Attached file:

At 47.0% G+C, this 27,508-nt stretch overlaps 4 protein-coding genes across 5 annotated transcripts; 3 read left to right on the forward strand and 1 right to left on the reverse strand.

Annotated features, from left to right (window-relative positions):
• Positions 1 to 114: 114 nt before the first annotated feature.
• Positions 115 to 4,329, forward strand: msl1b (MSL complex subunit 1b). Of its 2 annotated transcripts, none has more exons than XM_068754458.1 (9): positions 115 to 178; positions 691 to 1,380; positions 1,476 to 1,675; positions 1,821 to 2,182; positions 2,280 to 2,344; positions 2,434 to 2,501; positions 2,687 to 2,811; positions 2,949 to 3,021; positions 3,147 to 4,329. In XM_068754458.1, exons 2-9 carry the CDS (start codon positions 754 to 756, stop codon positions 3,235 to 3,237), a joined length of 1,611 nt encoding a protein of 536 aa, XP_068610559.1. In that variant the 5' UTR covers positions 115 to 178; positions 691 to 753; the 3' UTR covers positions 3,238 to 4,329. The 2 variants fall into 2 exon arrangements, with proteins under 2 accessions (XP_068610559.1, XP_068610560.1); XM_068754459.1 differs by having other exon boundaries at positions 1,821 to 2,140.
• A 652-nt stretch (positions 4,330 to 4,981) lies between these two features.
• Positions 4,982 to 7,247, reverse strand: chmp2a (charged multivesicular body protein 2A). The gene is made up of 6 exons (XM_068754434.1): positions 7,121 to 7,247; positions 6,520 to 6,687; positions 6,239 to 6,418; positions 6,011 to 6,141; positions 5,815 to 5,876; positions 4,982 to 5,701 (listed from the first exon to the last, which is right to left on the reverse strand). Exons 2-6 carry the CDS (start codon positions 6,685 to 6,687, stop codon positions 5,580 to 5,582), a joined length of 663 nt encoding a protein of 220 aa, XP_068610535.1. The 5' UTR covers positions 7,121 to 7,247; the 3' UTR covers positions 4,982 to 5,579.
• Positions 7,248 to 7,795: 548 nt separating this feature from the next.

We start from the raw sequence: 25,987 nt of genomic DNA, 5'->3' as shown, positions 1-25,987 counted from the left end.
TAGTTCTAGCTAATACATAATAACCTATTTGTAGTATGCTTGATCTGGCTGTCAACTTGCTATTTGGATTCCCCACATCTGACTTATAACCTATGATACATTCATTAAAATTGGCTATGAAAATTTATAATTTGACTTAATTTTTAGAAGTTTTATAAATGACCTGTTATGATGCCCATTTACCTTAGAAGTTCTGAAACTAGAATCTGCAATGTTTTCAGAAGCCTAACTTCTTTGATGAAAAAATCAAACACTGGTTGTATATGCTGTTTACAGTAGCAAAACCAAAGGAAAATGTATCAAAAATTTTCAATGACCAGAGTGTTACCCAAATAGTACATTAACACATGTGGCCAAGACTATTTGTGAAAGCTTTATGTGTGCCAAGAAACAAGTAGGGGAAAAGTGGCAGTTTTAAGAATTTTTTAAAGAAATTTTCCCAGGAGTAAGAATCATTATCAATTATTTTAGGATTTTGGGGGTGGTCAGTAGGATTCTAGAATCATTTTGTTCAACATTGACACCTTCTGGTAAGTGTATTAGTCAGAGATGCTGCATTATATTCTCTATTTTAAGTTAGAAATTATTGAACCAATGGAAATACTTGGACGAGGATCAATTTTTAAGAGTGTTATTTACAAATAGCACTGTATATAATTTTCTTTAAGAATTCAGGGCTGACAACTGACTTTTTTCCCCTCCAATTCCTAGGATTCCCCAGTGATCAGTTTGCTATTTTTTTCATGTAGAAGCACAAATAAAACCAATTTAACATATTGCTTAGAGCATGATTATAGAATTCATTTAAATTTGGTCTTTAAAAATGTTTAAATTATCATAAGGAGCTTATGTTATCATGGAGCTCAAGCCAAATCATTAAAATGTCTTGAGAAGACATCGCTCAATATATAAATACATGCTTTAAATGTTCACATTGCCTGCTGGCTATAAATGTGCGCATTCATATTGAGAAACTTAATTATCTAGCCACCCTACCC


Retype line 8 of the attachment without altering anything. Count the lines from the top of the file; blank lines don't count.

We start from the raw sequence: 25,987 nt of genomic DNA, 5'->3' as shown, positions 1-25,987 counted from the left end.